This siting of this jellyfish processing factory on the Sapelo River in 2014 shows the changes that could come if loopholes aren't closed in the current marsh buffer bill, environmentalists say. Photocourtesy Megan Desrosiers/ One Hundred Miles.
By Mary Landers
Worried that the current marsh buffer bill is too weak, Rep. Jeff Jones of Brunswick is gathering support for a substitute that would close its major loopholes.
On Friday, Jones emailed his fellow state representatives with his substitute for S.B. 101, the buffer bill introduced by Savannah Republican state Sen. Ben Watson.
“Many of us believe that S.B. 101, as presented, has too many broad exceptions and significantly hampers the Environmental Protection Division of the DNR’s ability to effectively and properly manage and protect Georgia’s coastal marshes,” Jones wrote to house members. “I’ve been working with (Rules Committee) Chairman (John) Meadows, other representatives and members of the environmental community, to craft a substitute bill that tightens up the broad exception language in the original S.B. 101 and effectively returns control and oversight of handling marsh buffer exceptions to the EPD.”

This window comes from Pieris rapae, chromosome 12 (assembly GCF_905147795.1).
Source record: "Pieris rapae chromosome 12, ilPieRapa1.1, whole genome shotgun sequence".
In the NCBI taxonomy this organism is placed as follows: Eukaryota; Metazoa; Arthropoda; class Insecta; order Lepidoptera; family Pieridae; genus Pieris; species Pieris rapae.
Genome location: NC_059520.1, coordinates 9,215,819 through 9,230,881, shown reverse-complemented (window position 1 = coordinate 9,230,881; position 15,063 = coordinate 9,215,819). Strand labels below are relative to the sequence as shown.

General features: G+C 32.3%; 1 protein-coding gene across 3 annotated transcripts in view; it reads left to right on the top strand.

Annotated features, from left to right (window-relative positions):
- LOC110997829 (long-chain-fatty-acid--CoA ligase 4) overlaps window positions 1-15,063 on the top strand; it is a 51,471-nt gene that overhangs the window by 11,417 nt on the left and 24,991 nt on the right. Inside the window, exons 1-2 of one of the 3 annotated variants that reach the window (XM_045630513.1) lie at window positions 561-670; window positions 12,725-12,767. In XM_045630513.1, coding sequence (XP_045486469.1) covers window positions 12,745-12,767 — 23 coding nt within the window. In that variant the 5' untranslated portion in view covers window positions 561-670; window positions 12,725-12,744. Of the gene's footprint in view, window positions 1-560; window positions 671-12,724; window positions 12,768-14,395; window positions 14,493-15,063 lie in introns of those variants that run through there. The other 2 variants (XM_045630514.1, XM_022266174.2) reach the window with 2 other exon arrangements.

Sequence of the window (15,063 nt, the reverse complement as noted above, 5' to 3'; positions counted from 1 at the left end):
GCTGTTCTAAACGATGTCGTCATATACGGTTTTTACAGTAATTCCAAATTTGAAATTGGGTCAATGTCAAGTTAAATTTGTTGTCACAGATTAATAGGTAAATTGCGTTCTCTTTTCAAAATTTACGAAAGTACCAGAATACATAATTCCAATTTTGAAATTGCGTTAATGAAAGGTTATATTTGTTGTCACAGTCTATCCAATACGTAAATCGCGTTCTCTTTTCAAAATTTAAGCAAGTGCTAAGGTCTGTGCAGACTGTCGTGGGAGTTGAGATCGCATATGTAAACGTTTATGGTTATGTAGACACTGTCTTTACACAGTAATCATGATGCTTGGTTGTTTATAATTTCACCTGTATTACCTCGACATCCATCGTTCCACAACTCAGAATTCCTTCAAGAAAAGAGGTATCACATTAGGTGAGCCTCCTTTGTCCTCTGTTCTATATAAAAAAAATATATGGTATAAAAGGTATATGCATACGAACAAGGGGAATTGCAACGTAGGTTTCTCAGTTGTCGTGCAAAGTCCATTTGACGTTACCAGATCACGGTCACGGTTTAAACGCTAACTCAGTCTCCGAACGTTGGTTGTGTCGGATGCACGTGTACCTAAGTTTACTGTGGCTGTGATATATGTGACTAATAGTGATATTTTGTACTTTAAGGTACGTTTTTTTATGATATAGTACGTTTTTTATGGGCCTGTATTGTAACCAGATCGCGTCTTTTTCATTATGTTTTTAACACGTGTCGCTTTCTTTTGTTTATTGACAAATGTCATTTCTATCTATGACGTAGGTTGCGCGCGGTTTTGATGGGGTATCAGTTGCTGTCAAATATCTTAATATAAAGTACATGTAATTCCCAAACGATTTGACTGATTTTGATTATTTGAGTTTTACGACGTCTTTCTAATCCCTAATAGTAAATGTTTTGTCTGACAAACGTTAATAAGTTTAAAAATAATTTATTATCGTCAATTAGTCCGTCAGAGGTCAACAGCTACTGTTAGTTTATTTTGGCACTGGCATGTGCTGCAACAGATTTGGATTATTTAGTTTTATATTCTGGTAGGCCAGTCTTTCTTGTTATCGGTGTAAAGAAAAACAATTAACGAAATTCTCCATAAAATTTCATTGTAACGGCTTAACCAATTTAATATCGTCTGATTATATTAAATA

Coastal lawmaker tries to salvage marsh protections
Posted: March 21, 2015 - 11:22pm | Updated: March 23, 2015 - 8:39am